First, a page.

The sights around Sturgis are truly incredible. For someone not experienced in many things West of the Mississippi the mountains, the spaciousness, and the critters encountered were really a delight. During day four we packed in Mount Rushmore, Crazy Horse, Custer Nat'l Park, and Deadwood. All under the crisp air and sapphire skies. While these historically magnificent places deserve more time than to be packed into one day we enjoyed them immensely. Mount Rushmore is massive and awe inspiring, Crazy horse while we saw it somewhat from afar and is still very much a work in progress is equally inspiring. Custer National Park with the Buffalo all around us (I still say they are just cows with dreadlocks) was a real treat to ride through. Above us just out after one particular turn we were looked down on by an antelope who was probably somewhat annoyed at our lack of properly muffled machines.

Deadwood, stop number five for the day counting the Harley shop, turned out to be not just glitch number six but glitch number six on steroids. Bad! The town of Deadwood is absolutely cool, wooden sidewalks, shoulder to shoulder wooden buildings, and they've got really good beer there. After securing a room for the night and a hot shower to knock the big pieces of South Dakota off of us a stroll around town and some kind of a meal seemed like a plan. What we hadn't planned on, however, was Saloon No. 10 (really good beer), Buffalo hot dogs, another bar, (an open air kind of bar complete with a comical singing entertainer), more really good beer, countless shots of Crown, and a chance meeting with an unemployed re-enactment cowboy who probably saw us as a great beer ticket for the night. All in all spelling a staggering walk home at O-dark-thirty in the morning and an awakening complete with 'crescent wrenches sticking out of our heads' kind of hangovers the next AM. You've got to wonder where your sanity, sense, and alleged adult-ness goes when you get that buzzed and subsequently feel that bad. Oh well, till next time. Looking back though, glitch number six was pretty cool. How many times in the last 150 years have a couple of guys ridden into Deadwood South Dakota sunburned, tired, hot, and dusty and after too many libations staggered home on wooden sidewalks to their room for the night. Shit, we're part of Western history now!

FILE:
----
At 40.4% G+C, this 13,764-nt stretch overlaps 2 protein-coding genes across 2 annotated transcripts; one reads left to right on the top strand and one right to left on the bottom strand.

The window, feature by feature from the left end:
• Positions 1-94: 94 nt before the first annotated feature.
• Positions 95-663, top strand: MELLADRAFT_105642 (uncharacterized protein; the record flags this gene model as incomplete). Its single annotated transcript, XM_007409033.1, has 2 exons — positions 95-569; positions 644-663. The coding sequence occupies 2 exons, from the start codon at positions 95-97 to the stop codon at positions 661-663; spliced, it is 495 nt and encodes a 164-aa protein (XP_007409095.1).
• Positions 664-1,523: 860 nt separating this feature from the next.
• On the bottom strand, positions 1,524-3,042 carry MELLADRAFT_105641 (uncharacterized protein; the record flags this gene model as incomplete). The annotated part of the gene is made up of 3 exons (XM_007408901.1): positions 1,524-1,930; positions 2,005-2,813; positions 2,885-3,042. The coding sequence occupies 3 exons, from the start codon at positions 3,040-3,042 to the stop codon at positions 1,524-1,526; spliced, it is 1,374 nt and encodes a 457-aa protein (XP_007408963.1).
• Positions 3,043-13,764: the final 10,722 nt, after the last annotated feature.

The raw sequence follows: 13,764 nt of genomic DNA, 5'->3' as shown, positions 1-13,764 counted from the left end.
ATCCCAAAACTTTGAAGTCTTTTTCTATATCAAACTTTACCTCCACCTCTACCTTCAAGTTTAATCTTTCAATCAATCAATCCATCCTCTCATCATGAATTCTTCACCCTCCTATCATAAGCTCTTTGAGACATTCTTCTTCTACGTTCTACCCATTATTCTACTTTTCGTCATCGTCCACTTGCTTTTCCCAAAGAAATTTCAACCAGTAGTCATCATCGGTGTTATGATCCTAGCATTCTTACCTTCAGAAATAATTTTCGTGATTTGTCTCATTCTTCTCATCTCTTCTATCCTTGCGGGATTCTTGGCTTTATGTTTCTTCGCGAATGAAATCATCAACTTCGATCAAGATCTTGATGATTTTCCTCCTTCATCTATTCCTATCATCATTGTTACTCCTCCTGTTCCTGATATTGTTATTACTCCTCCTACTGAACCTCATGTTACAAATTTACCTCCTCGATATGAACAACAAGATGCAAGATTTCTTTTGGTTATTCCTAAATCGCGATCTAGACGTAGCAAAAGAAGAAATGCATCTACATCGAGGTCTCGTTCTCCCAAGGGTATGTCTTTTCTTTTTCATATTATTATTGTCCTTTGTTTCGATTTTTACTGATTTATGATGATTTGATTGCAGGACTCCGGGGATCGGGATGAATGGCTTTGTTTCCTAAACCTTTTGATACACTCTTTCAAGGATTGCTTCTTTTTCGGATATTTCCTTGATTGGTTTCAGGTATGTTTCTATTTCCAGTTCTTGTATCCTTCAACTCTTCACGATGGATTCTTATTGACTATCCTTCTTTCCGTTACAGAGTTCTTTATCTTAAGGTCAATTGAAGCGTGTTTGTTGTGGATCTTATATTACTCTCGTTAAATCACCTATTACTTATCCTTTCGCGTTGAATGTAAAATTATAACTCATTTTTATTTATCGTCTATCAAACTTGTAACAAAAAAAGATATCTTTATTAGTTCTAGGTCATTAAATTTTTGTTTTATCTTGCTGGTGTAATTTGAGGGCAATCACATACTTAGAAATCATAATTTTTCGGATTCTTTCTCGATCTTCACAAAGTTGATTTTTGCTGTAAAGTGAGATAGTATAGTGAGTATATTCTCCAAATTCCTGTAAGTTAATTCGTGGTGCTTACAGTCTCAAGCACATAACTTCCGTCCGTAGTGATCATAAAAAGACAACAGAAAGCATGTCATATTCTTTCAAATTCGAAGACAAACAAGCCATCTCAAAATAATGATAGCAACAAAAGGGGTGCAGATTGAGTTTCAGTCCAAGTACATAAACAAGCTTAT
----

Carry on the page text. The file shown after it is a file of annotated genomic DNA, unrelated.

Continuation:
We'd been gone from home for four full days and had experienced a great trip. Now, with hurtin’ heads and motorcycles that looked like they'd never had a bath it was time to grab the reins and turn our bikes in a southeasterly direction. I had not had a speedo or odometer since halfway through day two, still had feathers stuck in between where my fairing rolls down and into my headlight from a little 'too slow' bird on I-90 from day three, and had done such a great job of packing that it was almost time to start turning all the skivvies inside out so I could re-wear them. Yup, it was time to head home. Fortunately for us the Road Glitch demons had thrown everything our way on the way to Sturgis and had retreated during the trip home. While the trip up had been day after long day of fierce sun and interstate-plus speeds, the trip home was a bit more relaxed. We headed back east on I-90 but turned south on 83 and rode through the rolling hills in northern Nebraska and on into McCook for the night. The weather was perfect for creating more of the sunburned raccoon look and we had the pleasure of riding right alongside a prairie dog in the outskirts of a little town around lunchtime.